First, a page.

More Breast Cancer Patients Choosing Preventive Mastectomy, Despite Low Rates of Cancer Recurrence

Many more breast cancer patients are opting to remove their healthy breast, despite the fact that a double mastectomy doesn't increase survival rates. REUTERS/Jim Bourg

A disproportionate number of breast cancer patients who undergo a mastectomy also choose to remove their healthy breast—a procedure called contralateral prophylactic mastectomy—despite a large body of research that shows the risk for disease recurrence is extremely low. According to a new study published March 11 in Annals of Surgery, rates of CPM have more than tripled in a decade.

Less than 1 percent of breast cancer survivors experience a recurrence of the disease in their unaffected breast at a later point. And for most women who have a second breast cancer diagnosis, the disease is typically caught before it becomes invasive. Studies have shown that CPM can benefit breast cancer patients with mutations to the BRCA 1 and BRCA 2 genes—mutations that raise the overall risk for breast cancer by as much as 85 percent. However, for women who do not have a genetic risk for the disease, the surgery is likely to be unnecessary.

For the study, researchers analyzed data from 2002 to 2012 on nearly 500,000 women from the Surveillance, Epidemiology and End Results (SEER) database, a national cancer registry. All of the women had stage one to three breast cancer in just one breast. They followed these women for just over eight years. Most of the women underwent lumpectomy or breast-conserving therapy (59.6 percent overall); mastectomy of just the unhealthy breast (33.4 percent); or CPM (7 percent).

The researchers noticed some alarming trends in the data. Most notably, the number of women opting for CPM increased from 3.9 percent in 2002 to 12.7 percent in 2012. Rates of survival and cancer recurrence didn't improve for women who opted for CPM versus unilateral mastectomy or breast-conserving surgery.

The researchers also found that in the same period the rates of breast reconstruction surgery also increased— from 35.3 percent to 55.4 percent during the study period. (This may be partly due to the Women's Health and Cancer Rights Act, passed in 1998, which made it mandatory for insurance companies to cover the cost of breast reconstruction surgery as part of treatment.)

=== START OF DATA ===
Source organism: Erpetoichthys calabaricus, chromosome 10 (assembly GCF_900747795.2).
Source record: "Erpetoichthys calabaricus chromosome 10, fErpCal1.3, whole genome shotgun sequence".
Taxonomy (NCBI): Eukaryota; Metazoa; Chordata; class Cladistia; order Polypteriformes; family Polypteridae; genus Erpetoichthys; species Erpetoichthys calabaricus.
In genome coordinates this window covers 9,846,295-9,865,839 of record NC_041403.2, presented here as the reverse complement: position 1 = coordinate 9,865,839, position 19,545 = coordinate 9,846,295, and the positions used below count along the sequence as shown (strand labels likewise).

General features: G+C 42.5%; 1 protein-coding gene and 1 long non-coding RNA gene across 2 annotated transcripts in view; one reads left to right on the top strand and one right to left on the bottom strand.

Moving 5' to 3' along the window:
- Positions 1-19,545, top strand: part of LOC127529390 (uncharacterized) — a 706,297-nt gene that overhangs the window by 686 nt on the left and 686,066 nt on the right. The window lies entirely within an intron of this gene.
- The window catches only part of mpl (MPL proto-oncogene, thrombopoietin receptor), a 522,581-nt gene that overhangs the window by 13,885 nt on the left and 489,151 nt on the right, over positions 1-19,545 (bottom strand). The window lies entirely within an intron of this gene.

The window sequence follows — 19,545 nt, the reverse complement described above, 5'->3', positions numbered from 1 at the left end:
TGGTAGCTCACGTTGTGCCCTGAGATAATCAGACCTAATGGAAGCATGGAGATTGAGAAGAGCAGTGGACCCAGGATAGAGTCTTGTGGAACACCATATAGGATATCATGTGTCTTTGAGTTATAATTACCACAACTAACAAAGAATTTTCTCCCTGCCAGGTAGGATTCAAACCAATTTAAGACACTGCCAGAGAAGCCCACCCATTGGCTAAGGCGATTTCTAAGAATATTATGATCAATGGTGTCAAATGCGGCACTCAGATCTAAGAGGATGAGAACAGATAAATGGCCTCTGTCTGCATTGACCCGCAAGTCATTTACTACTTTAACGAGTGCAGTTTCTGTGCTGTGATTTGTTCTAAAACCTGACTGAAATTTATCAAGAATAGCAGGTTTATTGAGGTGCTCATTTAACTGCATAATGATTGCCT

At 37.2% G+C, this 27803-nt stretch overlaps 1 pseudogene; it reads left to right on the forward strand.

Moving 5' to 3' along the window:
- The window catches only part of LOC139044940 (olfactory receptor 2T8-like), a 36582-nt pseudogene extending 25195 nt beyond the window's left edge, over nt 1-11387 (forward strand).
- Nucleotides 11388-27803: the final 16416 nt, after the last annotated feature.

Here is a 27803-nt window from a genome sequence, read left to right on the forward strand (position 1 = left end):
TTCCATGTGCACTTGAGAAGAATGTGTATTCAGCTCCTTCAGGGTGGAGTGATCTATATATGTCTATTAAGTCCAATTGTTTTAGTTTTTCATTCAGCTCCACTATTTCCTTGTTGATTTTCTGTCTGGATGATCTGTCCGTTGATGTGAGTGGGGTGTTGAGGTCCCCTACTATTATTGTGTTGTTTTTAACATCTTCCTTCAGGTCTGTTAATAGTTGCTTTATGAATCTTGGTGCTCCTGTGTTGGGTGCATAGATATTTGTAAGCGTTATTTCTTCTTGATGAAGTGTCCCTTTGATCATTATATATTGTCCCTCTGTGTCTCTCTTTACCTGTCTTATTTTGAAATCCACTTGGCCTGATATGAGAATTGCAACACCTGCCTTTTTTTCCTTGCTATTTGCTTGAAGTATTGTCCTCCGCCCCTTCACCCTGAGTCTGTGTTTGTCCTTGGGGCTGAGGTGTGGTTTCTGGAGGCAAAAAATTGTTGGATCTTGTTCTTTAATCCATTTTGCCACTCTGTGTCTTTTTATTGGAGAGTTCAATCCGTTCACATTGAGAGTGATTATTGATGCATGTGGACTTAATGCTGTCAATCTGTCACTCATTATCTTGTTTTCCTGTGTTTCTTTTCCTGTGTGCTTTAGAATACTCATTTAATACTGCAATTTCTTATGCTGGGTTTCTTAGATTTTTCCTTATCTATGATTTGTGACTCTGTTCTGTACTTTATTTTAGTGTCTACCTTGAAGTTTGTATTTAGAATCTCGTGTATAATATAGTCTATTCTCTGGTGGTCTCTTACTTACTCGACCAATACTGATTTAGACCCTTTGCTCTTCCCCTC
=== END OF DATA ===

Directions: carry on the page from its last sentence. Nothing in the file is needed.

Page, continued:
Some people point to the "Angelia Jolie effect" to explain why more women with breast cancer or a higher risk for the disease are choosing double mastectomy when alternatives are much less invasive and often have the same long-term health outcomes. In 2013, the actress went public with her decision to undergo a double mastectomy after learning she tested positive for BRCA gene mutations.

But Dr. Mehra Golshan, a distinguished chair in surgical oncology at Brigham and Women's Hospital and senior author of study, says that the number of CPM surgeries has been increasing steadily, as noted by a landmark paper published in 2007 in the Journal of Clinical Oncology. That study, also based on SEER data, found rates of CPM increased from 4.2 percent in 1998 to 11 percent in 2003, suggesting the trend had already been occurring by the time Jolie made her announcement.

Golshan says reconstructive surgery has improved dramatically in the past decade. In many cases, a surgeon can preserve the nipple and areola and take skin grafts from elsewhere on the body to reconstruct the breast. Some studies have suggested that women who choose CPM may be concerned about breast asymmetry or wish to use the reconstructive surgery to improve their overall appearance.

But there are downsides to these procedures. Women who undergo mastectomy and reconstructive surgery lose sensation in their breast, which can be psychologically distressing. Patients who opt for CPM are unable to nurse a child in the future, which is often a consideration for women of childbearing age.

Golshan says too many women make their decision without enough information and at a time when fear of cancer recurrence is overwhelming. "When we have those talks with the patients, we have to be able to articulate to them what is true and what isn't," he says. " Worrying about a perceived cancer in the normal breast doesn't make a lot of sense to me." He suggests that more research is needed to figure out the best way to counsel patients to make fully informed decisions.